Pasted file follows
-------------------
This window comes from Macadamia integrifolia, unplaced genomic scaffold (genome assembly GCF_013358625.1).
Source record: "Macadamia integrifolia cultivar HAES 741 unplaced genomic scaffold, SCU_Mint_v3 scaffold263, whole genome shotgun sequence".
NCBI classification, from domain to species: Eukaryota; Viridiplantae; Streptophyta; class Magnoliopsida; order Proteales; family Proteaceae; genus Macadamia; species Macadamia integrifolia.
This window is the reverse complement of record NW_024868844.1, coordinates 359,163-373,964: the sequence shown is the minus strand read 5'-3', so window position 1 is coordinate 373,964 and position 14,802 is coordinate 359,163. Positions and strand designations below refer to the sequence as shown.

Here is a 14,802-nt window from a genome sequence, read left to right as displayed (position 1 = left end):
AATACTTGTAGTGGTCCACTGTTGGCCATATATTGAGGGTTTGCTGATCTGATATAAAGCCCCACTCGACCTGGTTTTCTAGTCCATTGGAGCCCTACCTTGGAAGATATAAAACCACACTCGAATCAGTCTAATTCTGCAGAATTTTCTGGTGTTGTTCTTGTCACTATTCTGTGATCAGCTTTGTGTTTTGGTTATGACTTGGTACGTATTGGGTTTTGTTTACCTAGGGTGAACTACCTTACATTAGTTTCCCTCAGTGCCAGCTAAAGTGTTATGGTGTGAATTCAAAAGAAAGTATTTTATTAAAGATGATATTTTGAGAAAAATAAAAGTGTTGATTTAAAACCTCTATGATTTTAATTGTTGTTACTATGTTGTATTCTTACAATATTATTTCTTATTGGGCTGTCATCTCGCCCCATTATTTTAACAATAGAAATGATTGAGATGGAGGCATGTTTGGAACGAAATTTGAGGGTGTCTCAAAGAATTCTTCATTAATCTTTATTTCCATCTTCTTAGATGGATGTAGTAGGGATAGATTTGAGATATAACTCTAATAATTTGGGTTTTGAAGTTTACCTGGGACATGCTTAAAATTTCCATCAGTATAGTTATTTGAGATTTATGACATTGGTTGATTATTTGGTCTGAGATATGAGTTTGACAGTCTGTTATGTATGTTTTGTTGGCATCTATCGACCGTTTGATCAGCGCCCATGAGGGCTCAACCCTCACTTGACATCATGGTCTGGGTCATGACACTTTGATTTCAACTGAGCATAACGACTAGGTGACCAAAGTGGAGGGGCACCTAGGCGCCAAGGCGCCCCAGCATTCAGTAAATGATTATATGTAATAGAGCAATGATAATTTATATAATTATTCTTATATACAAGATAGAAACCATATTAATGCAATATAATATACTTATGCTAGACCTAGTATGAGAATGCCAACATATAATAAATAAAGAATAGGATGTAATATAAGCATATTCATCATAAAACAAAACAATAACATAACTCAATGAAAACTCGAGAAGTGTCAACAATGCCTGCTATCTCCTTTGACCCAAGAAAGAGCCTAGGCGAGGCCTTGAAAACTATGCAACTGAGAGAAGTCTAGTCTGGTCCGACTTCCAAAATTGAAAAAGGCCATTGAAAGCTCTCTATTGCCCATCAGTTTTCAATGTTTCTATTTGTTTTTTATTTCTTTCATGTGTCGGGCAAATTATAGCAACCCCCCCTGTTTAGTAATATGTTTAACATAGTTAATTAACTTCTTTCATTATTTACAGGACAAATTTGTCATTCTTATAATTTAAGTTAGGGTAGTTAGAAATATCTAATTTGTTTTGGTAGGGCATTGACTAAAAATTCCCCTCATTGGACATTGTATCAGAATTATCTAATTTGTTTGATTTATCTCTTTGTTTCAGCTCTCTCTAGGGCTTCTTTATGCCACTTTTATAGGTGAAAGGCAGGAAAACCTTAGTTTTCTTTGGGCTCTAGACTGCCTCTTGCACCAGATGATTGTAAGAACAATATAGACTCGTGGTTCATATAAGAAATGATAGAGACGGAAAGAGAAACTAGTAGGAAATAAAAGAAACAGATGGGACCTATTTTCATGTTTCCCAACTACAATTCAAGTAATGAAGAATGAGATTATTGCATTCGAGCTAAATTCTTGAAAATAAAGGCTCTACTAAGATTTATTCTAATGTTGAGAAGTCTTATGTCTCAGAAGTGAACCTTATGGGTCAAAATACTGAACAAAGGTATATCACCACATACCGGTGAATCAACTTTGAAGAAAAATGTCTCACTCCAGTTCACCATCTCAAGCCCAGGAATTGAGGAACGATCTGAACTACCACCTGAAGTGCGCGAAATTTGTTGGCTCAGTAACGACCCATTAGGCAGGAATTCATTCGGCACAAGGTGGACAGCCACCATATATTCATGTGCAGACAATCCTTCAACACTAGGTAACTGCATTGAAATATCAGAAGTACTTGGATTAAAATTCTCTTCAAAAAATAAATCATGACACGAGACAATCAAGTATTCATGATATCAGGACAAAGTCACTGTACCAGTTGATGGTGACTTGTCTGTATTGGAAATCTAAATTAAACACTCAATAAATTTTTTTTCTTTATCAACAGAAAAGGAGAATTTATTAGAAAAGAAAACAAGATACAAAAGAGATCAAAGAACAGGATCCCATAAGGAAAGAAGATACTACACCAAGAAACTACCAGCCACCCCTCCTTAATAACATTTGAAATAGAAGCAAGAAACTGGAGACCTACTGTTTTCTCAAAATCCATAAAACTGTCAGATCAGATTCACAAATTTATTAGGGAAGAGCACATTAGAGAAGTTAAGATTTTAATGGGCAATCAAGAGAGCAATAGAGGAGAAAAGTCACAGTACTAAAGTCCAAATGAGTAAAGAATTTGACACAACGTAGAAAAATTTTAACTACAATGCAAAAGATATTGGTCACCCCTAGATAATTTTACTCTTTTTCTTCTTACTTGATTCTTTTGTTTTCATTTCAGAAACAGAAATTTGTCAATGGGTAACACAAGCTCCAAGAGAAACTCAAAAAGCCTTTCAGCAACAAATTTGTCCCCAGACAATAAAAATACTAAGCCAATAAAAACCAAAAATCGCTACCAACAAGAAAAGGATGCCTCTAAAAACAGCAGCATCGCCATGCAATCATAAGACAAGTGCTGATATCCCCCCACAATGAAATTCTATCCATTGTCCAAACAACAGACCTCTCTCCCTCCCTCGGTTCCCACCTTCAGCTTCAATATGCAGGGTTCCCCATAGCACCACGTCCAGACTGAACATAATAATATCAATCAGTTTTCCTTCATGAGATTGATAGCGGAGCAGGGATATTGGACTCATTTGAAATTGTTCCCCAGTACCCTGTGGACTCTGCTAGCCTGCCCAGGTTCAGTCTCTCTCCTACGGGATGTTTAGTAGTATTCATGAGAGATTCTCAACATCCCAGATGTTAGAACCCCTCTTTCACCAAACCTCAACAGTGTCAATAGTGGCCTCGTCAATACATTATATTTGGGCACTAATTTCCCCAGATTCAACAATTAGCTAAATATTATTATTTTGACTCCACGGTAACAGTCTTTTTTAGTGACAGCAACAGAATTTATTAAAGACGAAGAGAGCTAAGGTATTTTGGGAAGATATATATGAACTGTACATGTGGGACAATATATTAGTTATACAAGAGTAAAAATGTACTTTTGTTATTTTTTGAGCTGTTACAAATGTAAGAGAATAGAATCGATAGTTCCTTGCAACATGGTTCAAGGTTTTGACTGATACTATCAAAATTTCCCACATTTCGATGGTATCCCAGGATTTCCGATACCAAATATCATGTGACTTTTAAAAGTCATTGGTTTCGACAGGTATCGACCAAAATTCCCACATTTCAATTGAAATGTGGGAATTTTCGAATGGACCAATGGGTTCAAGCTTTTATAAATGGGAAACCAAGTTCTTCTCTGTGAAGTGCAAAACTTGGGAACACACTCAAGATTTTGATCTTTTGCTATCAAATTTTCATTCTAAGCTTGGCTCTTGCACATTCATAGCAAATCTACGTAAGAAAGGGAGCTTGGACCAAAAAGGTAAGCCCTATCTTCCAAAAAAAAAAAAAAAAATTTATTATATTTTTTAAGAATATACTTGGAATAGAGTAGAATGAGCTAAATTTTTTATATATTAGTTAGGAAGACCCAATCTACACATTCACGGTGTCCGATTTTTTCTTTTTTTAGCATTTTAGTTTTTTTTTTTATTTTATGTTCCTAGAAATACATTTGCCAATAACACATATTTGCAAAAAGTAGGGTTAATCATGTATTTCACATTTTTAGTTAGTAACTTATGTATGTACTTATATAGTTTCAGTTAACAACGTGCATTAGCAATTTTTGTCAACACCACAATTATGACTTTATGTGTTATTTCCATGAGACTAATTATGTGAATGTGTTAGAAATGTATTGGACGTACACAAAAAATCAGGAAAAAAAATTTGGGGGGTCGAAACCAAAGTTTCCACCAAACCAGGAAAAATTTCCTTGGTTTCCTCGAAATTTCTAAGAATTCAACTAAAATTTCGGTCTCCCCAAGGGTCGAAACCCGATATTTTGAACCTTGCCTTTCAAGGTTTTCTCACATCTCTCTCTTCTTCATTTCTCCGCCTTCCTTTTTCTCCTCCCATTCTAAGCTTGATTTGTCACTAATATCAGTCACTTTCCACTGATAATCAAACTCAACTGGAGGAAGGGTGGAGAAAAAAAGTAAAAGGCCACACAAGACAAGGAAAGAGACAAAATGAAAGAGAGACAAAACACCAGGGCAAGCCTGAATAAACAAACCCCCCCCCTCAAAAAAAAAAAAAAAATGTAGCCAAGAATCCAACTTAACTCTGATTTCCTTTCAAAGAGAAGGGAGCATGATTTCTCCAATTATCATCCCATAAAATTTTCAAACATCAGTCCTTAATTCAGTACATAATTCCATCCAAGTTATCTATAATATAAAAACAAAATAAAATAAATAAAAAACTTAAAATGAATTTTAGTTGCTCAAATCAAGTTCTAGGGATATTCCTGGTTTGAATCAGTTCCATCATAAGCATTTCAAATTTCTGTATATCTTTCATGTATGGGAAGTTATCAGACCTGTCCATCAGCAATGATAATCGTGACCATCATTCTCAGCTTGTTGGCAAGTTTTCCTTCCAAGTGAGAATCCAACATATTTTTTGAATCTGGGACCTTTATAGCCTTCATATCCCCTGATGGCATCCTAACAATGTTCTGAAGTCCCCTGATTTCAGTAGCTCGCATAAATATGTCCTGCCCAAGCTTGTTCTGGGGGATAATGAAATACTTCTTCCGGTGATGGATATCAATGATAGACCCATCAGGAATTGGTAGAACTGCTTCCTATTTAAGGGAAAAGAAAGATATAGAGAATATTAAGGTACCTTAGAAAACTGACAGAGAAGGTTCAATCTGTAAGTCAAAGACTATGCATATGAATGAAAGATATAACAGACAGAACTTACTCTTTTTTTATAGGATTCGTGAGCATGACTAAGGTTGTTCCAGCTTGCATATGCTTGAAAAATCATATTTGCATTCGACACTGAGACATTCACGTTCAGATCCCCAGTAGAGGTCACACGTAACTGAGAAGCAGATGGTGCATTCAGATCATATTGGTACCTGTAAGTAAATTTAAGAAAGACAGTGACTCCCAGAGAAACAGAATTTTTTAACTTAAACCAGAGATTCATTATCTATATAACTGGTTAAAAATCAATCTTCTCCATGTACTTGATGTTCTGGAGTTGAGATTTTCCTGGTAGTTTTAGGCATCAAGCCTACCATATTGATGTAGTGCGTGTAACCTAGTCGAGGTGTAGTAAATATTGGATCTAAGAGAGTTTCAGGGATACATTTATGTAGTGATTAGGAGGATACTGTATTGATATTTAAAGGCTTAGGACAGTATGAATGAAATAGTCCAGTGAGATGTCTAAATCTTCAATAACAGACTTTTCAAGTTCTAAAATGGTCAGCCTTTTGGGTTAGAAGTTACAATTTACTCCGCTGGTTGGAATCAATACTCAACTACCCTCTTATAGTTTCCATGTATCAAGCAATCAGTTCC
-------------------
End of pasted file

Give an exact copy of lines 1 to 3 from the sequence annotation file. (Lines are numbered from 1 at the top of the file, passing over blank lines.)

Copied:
This window comes from Macadamia integrifolia, unplaced genomic scaffold (genome assembly GCF_013358625.1).
Source record: "Macadamia integrifolia cultivar HAES 741 unplaced genomic scaffold, SCU_Mint_v3 scaffold263, whole genome shotgun sequence".
NCBI classification, from domain to species: Eukaryota; Viridiplantae; Streptophyta; class Magnoliopsida; order Proteales; family Proteaceae; genus Macadamia; species Macadamia integrifolia.